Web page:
The euro advanced from a one-month low versus the dollar after Standard & Poor’s clarified that France’s credit rating remains AAA, easing concern that a crisis was imminent in the region’s second-largest economy.
The 17-nation currency advanced earlier versus most major peers after Italy drew double the bids for the amount on offer at a bill sale, damping bets the nation will face a challenge funding itself. Greece chose a prime minister to head a unity government. Higher-yielding currencies including Brazil’s real and Norway’s krone rose as U.S. stocks advanced.
“There were heavy rumors related to a French downgrade, but now they’ve been denied,” said Sebastien Galy, a senior foreign-exchange strategist at Societe Generale SA in London. “It’s part of a wider stabilization in risk, but we still have a tremendous amount of uncertainty in the system.”
The euro gained 0.5 percent to $1.3606 at 5 p.m. New York time, after rising earlier as much as 0.8 percent and sliding to as low as $1.3484, the weakest level since Oct. 10. It appreciated 0.3 percent to 105.66 yen after falling earlier to 104.73 yen, the lowest since Oct. 12. The yen strengthened 0.2 percent to 77.65 per dollar and touched 77.51.
The S&P 500 Index of stocks rose 0.9 percent.
Europe’s shared currency rallied from little-changed as S&P said a message was erroneously sent today to some of its subscribers suggesting France’s top-notch credit rating had been lowered. It affirmed the country’s AAA rating.
“As a result of a technical error, a message was automatically disseminated today to some subscribers of S&P’s Global Credit Portal suggesting that France’s credit rating had been changed,” S&P said in a statement. “The ratings on Republic of France remain ‘AAA/A-1+’ with a stable outlook, and this incident is not related to any ratings surveillance activity. We are investigating the cause of the error.”
Yields on France’s 10-year government bond jumped as much as 28 basis points to 3.48 percent. The additional yield demanded by investors to hold 10-year French securities instead of similar-maturity benchmark German bunds widened to a record 1.69 percentage points.
“Bond spreads are important to the euro when they start to impact the risk premium for holding euro-area assets more broadly,” said Aroop Chatterjee, a currency strategist at Barclays Plc in New York. “Risk appetite is important in pricing all manner of assets, and so we see the link between the various asset markets.”
Italian Spreads Narrow
The French yields increased a day after rates on Italian government 10-year debt jumped to a euro-era record of 7.48 percent, exceeding 7 percent, the threshold at which Greece, Italy and Portugal sought international bailouts. The Italian securities yielded 6.89 percent today, 5.11 percentage points more than bunds, compared with 5.53 percentage points yesterday.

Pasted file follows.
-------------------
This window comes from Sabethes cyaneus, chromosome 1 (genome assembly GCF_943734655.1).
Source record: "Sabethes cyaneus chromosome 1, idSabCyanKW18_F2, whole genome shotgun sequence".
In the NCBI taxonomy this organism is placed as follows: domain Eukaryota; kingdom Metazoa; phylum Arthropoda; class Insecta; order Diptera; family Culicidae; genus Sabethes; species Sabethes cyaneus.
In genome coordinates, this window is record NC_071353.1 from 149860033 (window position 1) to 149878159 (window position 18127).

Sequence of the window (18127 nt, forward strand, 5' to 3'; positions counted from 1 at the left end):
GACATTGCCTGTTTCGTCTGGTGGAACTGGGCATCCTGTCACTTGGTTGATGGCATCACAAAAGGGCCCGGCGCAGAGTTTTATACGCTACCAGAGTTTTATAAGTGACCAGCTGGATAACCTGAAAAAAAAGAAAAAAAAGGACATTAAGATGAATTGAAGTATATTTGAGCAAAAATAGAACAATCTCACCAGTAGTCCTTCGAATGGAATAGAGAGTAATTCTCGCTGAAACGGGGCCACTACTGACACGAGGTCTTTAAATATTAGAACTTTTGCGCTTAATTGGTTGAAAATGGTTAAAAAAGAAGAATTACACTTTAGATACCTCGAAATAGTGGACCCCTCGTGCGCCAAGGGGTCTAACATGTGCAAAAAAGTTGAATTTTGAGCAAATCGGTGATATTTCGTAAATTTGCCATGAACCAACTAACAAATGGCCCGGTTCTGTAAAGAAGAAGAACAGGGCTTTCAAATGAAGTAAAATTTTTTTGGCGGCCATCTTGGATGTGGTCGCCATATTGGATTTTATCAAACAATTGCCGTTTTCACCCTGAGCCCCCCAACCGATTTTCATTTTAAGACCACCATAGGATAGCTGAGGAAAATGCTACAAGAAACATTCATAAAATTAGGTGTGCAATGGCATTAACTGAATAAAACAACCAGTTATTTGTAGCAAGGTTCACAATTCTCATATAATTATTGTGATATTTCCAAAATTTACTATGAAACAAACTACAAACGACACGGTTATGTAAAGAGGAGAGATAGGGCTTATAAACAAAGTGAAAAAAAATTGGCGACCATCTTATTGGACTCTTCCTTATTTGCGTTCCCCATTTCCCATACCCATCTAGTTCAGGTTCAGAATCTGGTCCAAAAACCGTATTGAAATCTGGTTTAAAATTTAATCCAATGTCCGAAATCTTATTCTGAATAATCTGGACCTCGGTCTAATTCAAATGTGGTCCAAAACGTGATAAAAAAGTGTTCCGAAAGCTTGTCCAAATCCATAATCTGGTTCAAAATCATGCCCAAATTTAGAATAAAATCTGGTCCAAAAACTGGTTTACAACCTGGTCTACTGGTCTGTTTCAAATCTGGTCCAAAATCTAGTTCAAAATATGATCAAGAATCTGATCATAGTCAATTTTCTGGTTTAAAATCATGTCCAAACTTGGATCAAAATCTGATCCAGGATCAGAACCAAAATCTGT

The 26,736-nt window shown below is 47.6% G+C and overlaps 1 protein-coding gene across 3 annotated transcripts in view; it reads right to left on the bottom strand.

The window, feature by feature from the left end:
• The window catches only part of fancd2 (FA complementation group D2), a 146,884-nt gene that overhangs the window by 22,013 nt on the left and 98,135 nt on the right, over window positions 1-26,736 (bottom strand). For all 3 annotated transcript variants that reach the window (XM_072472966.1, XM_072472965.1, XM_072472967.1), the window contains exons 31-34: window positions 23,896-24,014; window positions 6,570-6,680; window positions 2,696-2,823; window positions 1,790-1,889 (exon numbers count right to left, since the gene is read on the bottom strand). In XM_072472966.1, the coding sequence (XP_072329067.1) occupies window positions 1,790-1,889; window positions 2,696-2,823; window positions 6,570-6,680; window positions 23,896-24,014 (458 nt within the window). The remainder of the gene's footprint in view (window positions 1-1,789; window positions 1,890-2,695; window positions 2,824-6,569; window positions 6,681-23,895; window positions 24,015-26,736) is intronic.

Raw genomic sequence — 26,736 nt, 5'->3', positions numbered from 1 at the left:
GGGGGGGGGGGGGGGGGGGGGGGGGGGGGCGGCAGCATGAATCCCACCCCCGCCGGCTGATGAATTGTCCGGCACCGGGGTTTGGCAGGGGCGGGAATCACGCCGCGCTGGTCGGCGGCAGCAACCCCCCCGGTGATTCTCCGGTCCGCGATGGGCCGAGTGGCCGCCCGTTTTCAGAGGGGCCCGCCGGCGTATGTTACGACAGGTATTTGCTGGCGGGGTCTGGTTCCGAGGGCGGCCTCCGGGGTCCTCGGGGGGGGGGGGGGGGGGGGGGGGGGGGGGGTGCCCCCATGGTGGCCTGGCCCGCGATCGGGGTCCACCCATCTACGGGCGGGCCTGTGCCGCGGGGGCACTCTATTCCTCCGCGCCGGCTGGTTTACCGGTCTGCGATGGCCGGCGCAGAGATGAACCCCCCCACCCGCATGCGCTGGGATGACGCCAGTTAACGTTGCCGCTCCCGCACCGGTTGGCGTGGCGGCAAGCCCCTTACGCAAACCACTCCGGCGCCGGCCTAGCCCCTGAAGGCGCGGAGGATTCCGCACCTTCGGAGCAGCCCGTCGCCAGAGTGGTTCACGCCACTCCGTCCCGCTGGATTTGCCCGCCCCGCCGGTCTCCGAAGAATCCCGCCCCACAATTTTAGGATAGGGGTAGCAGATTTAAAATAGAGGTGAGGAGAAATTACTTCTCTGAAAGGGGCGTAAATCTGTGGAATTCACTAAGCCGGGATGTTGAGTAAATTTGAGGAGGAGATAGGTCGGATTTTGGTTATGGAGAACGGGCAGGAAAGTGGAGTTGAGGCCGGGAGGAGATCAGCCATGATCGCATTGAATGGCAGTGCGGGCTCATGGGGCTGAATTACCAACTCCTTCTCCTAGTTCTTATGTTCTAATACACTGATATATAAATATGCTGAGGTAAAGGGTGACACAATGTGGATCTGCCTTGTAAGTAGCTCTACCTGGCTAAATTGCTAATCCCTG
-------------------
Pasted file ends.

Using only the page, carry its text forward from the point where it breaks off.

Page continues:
“French 10-year spreads hit a record high late in the European session despite the tightening in Italian spreads,” said Andrew Cox, a currency strategist at Citigroup Inc. in New York. “Euro-zone developments continue to drive asset-market sentiment despite the confirmation of France’s AAA rating and stable outlook from Standard & Poor’s.”
The three-month cross-currency basis swap, the rate banks pay to convert euro payments into dollars, was 1.14 percentage points below the euro interbank offered rate, according to data compiled by Bloomberg. It was the most since December 2008 in the midst of the financial crisis.
Implied volatility of Group of Seven currencies increased as much as 0.5 percent to 13.68, the highest level since Oct. 6. Implied volatility, which traders quote and use to set option prices, signals the expected pace of swings in the underlying currency.
Italian Bill Sale
The euro gained earlier as Italy, the region’s third-largest economy, sold 5 billion euros ($6.8 billion) of bills to yield 6.087 percent, compared with 3.57 percent the last time it auctioned 12-month securities on Oct. 11. Demand was 1.99 times the amount on offer. The European Central Bank was said to have bought Italian government bonds.
The yen touched its strongest level against the dollar since it reached a post-World War II high of 75.35 on Oct. 31.
Japan may have sold yen more than once since Oct. 31, when the country said it intervened in foreign-exchange markets to curb the currency’s rise, according to Totan Research Co.
“There is the possibility that medium-scale interventions were conducted,” Izuru Kato, chief economist at the Tokyo-based company, wrote in a research note yesterday, citing analysis of the Bank of Japan’s current account and the BOJ holdings of government bonds. Japan may have sold as much as 9.1 trillion yen ($117 billion) from Oct. 31 to Nov. 4, he wrote.
Week’s Top Performer
The yen gained 2.1 percent over the past week versus nine developed-nation counterparts, according to Bloomberg Correlation-Weighted Currency Indexes. The dollar rose 1.3 percent and the euro fell 0.2 percent.
The Dollar Index declined 0.5 percent to 77.616 on reduced demand for a refuge after a report showed the number of Americans filing applications for unemployment benefits fell to the lowest level in seven months.
U.S. initial jobless claims fell by 10,000 to 390,000 in the week ended Nov. 5, Labor Department figures showed today in Washington. The number of people on jobless benefit rolls decreased, while those getting extended payments rose.
The S&P 500 Index tumbled 3.7 percent yesterday on concern European leaders may be unable to keep the euro zone intact. The decline erased the index’s month-to-date gain.
Brazil’s real climbed 1 percent to 1.7616 per dollar, and Norway’s krone strengthened 0.7 percent to 5.6944 to the greenback. The S&P GSCI Index of raw materials rose 0.6 percent.